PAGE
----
Archive for Wednesday, November 26, 2008

Basehor-Linwood boys take aim at KVL title No. 3

November 26, 2008

Mike McBride is in his fifth year of coaching basketball at Basehor-Linwood High School. He successfully led a class of basketball players to back-to-back Kaw Valley League championships.

The Bobcats have been a contender in the Class 4A sub-state tournaments, but fallen frustratingly short of a trip to state the last two years.

Those players who helped him turnaround the program have graduated — this is a new beginning.

“We have called this a new era,” McBride said. “The first four years are the easy years. Kids are tired of losing and want to win. They do what you say. The next wave of kids we have worked in junior high, when they are in seventh and eighth grade. Now are they going to have the same type of work ethic, or are they going to become complacent?”

If the players are willing to work, then the Bobcats are capable of going from a program that plays well when a talented class arrives on campus to one that is a consistent contender for a state tournament spot.

“We are going into a five- or six-year run that we have a lot of talent coming up,” he said. “I am more excited about that than even one season. Now, you can say we are on the border of a state trip every year, lets go. That is what we are working on, and I am not saying (we) can’t go this year.”

There are pieces to work with this season. The trick is determining where players are going to play. Just a week into the season, McBride is teaching a young group of players the intangibles of Bobcats basketball.

“We are just trying to figure out where everyone is at,” he said. “We are not sure what offense we are going to run. We are seeing what players can do and trying to figure it out.”

The answers to Basehor-Linwood’s questions begin at the guard position.

Guards Chandler Schaake, Anthony Pierce and Mark Vaca return for BLHS.

“Those three guards, I would put up against anyone in the metro,” McBride said. “They are experienced and all played at least one season. They don’t turn the ball over, don’t shoot bad shots and can control the game.”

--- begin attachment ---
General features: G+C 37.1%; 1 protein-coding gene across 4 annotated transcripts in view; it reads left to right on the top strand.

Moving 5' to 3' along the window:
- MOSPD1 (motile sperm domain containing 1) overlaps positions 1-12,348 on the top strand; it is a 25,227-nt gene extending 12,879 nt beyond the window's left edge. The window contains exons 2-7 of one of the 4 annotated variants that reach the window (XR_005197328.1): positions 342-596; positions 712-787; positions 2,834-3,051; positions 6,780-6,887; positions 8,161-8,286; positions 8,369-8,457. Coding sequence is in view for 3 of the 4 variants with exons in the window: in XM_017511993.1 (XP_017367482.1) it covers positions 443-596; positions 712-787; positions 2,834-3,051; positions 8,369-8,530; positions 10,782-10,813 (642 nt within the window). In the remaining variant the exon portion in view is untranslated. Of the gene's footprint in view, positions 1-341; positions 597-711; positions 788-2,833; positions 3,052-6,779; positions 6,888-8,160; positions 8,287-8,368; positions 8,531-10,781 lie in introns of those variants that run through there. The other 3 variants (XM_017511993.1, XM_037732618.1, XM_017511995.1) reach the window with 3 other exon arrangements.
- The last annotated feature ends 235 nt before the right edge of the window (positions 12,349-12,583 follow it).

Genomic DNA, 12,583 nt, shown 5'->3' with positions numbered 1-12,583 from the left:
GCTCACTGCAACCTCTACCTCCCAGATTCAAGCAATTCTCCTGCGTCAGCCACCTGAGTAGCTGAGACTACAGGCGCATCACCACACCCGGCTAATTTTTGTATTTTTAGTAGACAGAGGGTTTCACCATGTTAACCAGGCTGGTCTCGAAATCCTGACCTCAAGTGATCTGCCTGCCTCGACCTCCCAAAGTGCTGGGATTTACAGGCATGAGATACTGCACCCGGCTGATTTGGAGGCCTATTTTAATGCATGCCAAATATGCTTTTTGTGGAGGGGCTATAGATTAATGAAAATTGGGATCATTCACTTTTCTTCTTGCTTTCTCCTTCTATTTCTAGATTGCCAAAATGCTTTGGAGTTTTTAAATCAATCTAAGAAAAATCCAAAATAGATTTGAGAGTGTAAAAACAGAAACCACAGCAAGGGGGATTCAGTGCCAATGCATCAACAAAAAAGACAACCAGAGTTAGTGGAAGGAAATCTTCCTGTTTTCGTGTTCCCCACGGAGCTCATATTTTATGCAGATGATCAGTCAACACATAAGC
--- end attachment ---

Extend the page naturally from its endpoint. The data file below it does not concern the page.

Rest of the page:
Those players give Basehor-Linwood the luxury of playing a fast, up-tempo style, or playing the game at a slow deliberate pace. New faces will dot the Bobcats’ interior.

“We do not have a lot of experience coming back,” McBride said. “We lost some good size last year.”

There are names that could fill those spots, but McBride is taking a wait-and-see approach to who will start.

One of the challenges is preparing younger interior players for the rigors of a high school schedule. Players have to learn the toughness of varsity basketball, and while he acknowledges there is talent at the younger levels, there is a difference between a 15-year-old going up against a senior.

“These kids have not played against seniors that are tired of hearing about Basehor-Linwood winning two league titles in a row,” McBride said. “We are trying to figure out how to simulate that, I am not sure you can.”

This new crop of players might have more natural talent than previous classes. The players are capable of putting the basketball on the floor and creating opportunities to score off the dribble. Currently, more players capable of playing significant minutes are on the team.

The key will be whether those players can match the previous group’s work ethic.

“Kids in the past worked so hard,” McBride said. “We had some things to work past, but man you could not ask for any better effort than what those kids gave.”

Today, he talks to his players about carrying out that legacy and outworking the competition to become better players. So far, players are responding.

“Right now they look focused,” McBride said. “We have had better practices than I have had in 11 years as far as kids concentrating and getting things done. If that is a sign as far as improving everyday, which is a goal of ours, then we are on our way.”

The Bobcats open the season on the road Dec. 9, against Osage City. The game will be at Osawatomie High School.

“Usually the first tournament I don’t take players unless I am going to play them, because I don’t want to waste playing time,” McBride said. “Now, if we had to leave today, I would take 10 kids; eight is the most I have taken.”

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